Because some people want to work longer hours
23rd February 2017
The law is there to protect us, we’re told. But in the pursuit of justice, sometimes it just ends up being unfair.
Example: one of your drivers climbs into their lorry at 6.30am, eager to start the day early because they’re paid by the job. Their first hour goes smoothly; easy pick and delivery. Job done, onto the next. But then the commuter traffic starts to lock-in around them. Queues at traffic lights, queues at roundabout, queues for filter-lane queues in some places.
You look at the clock, wondering how they’re going to complete everything today. That’s okay, plenty of time left. The commuter crush eases soon after 9am, and the traffic starts to flow again. Business starts to flow again.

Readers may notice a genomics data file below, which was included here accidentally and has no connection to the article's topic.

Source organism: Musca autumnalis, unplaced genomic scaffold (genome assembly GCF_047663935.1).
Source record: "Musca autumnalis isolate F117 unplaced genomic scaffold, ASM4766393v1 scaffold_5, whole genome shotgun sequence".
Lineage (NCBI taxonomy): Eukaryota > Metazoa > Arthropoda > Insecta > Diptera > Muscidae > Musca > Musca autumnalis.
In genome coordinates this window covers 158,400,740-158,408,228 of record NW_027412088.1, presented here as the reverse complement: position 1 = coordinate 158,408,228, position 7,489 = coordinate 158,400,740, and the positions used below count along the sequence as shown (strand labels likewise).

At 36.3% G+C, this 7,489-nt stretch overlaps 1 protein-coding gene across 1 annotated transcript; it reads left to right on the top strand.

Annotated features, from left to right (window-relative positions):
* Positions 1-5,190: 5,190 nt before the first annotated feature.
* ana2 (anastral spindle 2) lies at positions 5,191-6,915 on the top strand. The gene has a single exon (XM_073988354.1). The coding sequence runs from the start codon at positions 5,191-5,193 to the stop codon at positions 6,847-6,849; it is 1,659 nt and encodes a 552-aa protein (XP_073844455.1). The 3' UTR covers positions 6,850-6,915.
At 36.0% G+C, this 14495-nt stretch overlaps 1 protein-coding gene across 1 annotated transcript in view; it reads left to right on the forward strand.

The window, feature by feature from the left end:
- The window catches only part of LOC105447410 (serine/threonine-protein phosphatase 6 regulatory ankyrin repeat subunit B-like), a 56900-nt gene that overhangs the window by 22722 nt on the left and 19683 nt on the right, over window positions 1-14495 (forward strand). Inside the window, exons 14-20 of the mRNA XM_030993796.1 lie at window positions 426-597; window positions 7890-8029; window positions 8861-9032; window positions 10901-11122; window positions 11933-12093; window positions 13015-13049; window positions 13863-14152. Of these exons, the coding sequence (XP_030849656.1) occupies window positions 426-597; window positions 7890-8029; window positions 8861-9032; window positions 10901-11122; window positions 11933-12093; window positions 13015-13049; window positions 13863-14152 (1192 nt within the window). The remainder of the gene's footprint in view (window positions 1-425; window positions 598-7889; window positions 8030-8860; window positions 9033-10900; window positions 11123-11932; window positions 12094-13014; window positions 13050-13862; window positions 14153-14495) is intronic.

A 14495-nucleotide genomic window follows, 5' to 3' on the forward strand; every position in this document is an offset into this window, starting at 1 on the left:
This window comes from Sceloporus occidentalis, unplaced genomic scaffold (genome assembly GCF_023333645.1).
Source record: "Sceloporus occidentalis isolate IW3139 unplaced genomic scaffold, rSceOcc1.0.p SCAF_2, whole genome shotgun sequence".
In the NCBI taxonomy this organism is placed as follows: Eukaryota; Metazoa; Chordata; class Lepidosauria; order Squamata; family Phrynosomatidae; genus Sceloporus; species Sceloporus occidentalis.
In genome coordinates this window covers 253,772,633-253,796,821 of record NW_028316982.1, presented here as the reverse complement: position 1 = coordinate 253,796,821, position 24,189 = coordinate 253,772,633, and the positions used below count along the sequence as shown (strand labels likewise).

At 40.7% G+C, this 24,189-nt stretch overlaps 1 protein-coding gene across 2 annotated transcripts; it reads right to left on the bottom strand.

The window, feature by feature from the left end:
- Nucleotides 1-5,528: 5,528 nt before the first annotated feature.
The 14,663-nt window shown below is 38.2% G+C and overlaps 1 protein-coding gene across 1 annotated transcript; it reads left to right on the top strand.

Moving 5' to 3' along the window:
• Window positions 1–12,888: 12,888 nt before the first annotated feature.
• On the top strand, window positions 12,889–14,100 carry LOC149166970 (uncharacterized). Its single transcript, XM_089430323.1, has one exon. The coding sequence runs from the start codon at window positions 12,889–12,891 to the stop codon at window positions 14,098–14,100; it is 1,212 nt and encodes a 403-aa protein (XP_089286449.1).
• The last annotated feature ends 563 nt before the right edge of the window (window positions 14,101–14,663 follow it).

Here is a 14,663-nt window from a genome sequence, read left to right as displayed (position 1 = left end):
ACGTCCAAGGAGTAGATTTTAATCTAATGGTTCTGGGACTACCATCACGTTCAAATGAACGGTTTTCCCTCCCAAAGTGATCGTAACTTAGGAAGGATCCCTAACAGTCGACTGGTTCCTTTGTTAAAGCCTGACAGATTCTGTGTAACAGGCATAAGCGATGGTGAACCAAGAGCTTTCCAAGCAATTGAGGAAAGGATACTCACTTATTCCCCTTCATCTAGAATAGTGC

But before you know it, it’s 11am and your alarm goes off reminding you to check your drivers are taking a break. A 45-MINUTE break. Why? Because EU law demands it of all HGV drivers after four and a half hours on the road. And you pride yourself on running a fully compliant business.
Wait a minute, you say, that makes sense for long-distance truckers who might be flagging after that time. But they’ve had a relatively easy morning of local trips with plenty of breaks. And cups of tea, I reckon. You look out the window at a passing taxi and reflect on the injustice that they don’t have to pull over for three quarters of an hour!
Well it’s the law. And what grates even more, it’s an EU law. But hang on, aren’t we about to leave the EU? And be free to rewrite all their laws? Quite possibly. And that’s why many local hauliers are lobbying for more appropriate rules. Which could free them up to complete more jobs.
Could it happen? Read more about it in Fleet Matters.back